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post #36 of 60 Old 03-11-2014, 04:07 PM
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http://www.youtube.com/watch?v=VUn0ohW8DoY&feature=youtu.be&t=1m14s

"... it is the first time you've been on the show, and certainly not the last if I have anything to say about it." eek.gif

Yates needs to keep in mind the target audience and he will be fine. I really do want to hear more from him. It would be nice for him to talk more about what the average Joe can do and only spend 5-10 minutes talking about his holy grail big money solution. All we are after is better not perfect.

For me, all I want to know is how to get the best bass in 2 LP's with 2 subs in stereo (not mono) with my 2 channel system... or may be I'm not the target. frown.gif
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post #37 of 60 Old 03-11-2014, 04:17 PM
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Originally Posted by audioguy View Post

I have no doubt that Keith's abilities to model a room and come up with the right placement of subs is better than anything most mortals are capable of. The real measuring tool, however, is what is the audible difference. I also have no doubt that a Keith Yates designed room is as good as a room can be. But how much audibly better is it than a room designed by another professional.
Isn't that the value proposition of anything high end, not just audio? Pay twice as much for that last 5%. Pay ten times as much for that last 1%. Cars, watches, etc. Everyone has a sweet spot, where they feel they're at the point of diminshing returns. That point is likely different for Yates' typical client than, say, Erskine's typical client. So if someone is willing to pay ten times more for a tiny audible difference (maybe not in sound quality, but seat to seat consistency), then that's not different than what I see routinely in high end audio.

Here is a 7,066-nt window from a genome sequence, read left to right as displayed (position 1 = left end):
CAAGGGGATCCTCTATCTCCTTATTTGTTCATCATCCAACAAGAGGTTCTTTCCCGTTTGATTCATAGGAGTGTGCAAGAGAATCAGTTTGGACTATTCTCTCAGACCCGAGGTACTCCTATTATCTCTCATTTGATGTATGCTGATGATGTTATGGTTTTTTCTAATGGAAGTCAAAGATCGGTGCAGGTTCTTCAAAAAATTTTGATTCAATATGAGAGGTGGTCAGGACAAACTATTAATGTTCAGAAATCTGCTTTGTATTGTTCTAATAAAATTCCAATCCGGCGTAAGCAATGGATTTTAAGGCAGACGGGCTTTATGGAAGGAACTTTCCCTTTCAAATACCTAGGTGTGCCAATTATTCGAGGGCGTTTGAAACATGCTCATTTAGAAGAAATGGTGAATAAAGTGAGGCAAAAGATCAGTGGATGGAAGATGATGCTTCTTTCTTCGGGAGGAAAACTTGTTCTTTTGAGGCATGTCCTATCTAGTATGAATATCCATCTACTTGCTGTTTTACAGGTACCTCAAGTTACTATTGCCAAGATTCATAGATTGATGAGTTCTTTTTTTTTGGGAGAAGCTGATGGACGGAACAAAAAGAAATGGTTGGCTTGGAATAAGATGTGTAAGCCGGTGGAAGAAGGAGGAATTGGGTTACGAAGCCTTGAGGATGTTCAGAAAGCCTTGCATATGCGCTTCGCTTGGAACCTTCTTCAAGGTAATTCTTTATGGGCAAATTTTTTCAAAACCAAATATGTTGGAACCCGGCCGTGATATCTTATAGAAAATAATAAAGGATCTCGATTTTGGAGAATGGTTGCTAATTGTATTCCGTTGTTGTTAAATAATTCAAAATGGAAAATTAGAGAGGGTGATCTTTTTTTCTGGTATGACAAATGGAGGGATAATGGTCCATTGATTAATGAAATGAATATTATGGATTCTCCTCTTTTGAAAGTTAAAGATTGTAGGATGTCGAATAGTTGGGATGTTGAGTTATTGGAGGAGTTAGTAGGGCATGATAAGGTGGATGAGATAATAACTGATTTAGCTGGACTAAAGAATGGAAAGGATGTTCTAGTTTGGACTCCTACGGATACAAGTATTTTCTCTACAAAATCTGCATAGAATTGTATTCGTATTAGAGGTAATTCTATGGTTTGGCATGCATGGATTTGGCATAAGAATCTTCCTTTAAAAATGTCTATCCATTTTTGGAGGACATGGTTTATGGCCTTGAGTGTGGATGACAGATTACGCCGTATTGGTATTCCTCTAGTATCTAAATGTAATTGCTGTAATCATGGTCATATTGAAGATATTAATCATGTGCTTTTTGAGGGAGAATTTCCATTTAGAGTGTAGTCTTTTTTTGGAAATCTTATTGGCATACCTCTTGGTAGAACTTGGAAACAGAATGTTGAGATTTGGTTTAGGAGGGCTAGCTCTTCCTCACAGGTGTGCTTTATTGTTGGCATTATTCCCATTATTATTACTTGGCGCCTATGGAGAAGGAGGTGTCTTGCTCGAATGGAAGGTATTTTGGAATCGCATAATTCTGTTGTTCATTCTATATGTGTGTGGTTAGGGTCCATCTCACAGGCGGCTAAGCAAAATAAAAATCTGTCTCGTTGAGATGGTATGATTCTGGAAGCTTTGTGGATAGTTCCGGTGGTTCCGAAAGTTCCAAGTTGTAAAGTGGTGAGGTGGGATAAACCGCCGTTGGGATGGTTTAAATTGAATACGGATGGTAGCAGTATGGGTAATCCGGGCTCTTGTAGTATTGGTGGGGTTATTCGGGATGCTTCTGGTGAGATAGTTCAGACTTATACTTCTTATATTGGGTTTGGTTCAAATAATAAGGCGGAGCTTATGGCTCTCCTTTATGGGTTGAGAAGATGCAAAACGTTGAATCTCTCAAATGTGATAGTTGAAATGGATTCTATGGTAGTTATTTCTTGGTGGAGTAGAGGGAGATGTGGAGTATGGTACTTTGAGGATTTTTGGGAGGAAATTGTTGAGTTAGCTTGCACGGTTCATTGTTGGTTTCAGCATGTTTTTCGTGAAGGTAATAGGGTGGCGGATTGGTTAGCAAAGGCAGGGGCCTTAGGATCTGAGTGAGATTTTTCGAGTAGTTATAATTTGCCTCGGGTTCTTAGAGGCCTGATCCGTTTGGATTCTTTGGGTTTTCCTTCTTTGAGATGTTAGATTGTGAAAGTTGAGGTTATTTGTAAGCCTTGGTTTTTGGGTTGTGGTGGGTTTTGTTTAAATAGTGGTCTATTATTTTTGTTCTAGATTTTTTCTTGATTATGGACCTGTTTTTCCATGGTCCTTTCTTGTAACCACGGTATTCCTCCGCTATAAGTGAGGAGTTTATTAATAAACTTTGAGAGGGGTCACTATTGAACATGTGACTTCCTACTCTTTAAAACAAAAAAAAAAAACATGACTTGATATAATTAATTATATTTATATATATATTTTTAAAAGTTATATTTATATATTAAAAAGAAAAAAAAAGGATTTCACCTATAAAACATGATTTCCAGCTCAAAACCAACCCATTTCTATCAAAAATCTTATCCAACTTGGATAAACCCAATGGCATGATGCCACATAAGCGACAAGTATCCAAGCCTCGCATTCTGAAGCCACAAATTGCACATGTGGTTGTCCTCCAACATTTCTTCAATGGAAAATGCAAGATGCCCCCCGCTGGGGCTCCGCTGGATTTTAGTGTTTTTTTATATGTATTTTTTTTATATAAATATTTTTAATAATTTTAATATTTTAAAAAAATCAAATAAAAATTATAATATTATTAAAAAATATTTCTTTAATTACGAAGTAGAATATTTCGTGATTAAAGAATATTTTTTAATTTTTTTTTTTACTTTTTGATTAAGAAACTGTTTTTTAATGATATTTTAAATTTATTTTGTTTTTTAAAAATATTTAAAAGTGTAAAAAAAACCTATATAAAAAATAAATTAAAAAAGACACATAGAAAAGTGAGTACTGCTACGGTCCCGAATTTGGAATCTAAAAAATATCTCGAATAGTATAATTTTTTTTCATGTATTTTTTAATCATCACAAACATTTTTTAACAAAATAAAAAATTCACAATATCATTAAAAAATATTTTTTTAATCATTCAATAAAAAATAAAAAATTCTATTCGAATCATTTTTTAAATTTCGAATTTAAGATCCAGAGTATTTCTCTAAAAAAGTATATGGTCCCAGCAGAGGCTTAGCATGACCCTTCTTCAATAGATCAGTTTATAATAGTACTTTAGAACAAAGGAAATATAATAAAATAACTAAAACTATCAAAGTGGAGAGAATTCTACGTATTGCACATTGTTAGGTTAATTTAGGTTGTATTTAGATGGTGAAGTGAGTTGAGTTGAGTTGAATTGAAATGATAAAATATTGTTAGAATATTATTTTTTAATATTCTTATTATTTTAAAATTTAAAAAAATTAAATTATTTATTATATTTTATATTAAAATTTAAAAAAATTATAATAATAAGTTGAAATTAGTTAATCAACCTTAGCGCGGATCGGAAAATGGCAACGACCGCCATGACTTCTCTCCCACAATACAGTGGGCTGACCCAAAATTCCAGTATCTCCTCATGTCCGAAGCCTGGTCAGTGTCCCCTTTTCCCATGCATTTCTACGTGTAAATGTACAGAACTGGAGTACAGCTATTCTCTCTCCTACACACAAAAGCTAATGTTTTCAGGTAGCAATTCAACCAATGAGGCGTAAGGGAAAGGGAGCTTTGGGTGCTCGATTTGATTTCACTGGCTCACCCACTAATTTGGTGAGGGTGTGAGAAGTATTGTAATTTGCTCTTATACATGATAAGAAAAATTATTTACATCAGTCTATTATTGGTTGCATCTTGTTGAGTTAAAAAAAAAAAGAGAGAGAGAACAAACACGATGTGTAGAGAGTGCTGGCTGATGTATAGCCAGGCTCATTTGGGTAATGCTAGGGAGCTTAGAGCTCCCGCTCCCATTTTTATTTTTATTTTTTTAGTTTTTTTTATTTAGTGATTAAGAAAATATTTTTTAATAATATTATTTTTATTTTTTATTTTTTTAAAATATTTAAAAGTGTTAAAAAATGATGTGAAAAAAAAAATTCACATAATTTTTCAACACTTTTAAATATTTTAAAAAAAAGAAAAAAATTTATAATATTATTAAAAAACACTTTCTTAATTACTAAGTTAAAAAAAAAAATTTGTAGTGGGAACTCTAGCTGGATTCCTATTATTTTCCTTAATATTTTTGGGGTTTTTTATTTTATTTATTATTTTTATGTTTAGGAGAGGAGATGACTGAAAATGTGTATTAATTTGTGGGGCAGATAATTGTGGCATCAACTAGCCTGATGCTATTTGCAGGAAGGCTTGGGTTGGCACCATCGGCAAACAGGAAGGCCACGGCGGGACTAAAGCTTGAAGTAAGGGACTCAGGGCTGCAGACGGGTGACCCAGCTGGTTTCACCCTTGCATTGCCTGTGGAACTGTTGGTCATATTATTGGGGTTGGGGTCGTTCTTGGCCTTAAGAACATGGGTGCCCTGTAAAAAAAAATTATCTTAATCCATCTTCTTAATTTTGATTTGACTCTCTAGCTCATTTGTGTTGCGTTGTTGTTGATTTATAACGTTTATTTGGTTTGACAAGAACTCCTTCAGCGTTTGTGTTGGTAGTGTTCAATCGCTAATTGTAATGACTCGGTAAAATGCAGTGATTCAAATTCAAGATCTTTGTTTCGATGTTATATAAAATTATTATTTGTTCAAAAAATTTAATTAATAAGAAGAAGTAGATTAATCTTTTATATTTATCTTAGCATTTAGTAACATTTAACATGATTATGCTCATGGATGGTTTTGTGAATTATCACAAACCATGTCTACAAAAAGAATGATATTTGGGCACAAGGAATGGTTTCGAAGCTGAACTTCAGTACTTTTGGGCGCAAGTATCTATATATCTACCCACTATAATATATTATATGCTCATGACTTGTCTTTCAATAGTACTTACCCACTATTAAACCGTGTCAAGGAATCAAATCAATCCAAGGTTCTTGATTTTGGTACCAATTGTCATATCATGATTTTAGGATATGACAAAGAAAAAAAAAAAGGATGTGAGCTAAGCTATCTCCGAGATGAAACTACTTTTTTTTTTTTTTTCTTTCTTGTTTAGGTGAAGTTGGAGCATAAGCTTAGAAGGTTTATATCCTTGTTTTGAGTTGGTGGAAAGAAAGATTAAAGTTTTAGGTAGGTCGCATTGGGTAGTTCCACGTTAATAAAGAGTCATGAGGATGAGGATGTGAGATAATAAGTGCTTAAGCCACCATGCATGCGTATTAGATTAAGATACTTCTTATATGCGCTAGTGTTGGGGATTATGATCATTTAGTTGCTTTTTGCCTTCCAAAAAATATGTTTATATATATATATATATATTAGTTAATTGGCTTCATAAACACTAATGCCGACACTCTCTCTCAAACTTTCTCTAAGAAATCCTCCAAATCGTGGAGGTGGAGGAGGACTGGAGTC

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post #38 of 60 Old 03-11-2014, 06:46 PM
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Originally Posted by sdurani View Post

Yates is offering more than "decent" bass. He is able to model billions (with a B) of possible combinations for subwoofer placement in order to achieve a remarkable level of seat-to-seat consistency.

Did he ever actually say how "remarkable" it is with actual numbers? Or does he have you drinking the kool-aid? I would be surprised if the results improve significantly once you get past considering a million (with an M) combinations. smile.gif

It may be that he can achieve better results than mere mortals like ourselves, but how much better are the results really? We don't know. He is a great salesman, no doubt about that.

While this was interesting, it really was mostly a sales pitch with very little useful information for those of us who are designing our own home theaters. I had hoped for more.
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post #39 of 60 Old 03-11-2014, 06:58 PM
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Did he ever actually say how "remarkable" it is with actual numbers?
Not in the HT Geeks podcast. But Harman liked his results so much that they now offer his services as part of a JBL Synthesis install. And this is a company that was already researching/doing their own low frequency optimization.